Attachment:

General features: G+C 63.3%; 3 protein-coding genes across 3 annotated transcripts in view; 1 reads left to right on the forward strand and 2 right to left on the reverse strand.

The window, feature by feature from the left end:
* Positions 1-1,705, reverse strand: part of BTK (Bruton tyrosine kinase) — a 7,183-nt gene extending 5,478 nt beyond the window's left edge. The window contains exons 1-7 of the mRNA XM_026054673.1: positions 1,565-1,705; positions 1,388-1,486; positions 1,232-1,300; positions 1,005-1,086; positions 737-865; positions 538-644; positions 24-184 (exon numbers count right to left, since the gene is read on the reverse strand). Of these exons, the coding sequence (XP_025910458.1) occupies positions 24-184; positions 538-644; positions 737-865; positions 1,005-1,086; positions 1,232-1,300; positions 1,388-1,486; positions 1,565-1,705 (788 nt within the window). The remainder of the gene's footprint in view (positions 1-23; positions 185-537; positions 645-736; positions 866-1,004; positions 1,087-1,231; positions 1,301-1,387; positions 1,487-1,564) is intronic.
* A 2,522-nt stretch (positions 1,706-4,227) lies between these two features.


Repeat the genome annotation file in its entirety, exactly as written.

General features: G+C 63.3%; 3 protein-coding genes across 3 annotated transcripts in view; 1 reads left to right on the forward strand and 2 right to left on the reverse strand.

The window, feature by feature from the left end:
* Positions 1-1,705, reverse strand: part of BTK (Bruton tyrosine kinase) — a 7,183-nt gene extending 5,478 nt beyond the window's left edge. The window contains exons 1-7 of the mRNA XM_026054673.1: positions 1,565-1,705; positions 1,388-1,486; positions 1,232-1,300; positions 1,005-1,086; positions 737-865; positions 538-644; positions 24-184 (exon numbers count right to left, since the gene is read on the reverse strand). Of these exons, the coding sequence (XP_025910458.1) occupies positions 24-184; positions 538-644; positions 737-865; positions 1,005-1,086; positions 1,232-1,300; positions 1,388-1,486; positions 1,565-1,705 (788 nt within the window). The remainder of the gene's footprint in view (positions 1-23; positions 185-537; positions 645-736; positions 866-1,004; positions 1,087-1,231; positions 1,301-1,387; positions 1,487-1,564) is intronic.
* A 2,522-nt stretch (positions 1,706-4,227) lies between these two features.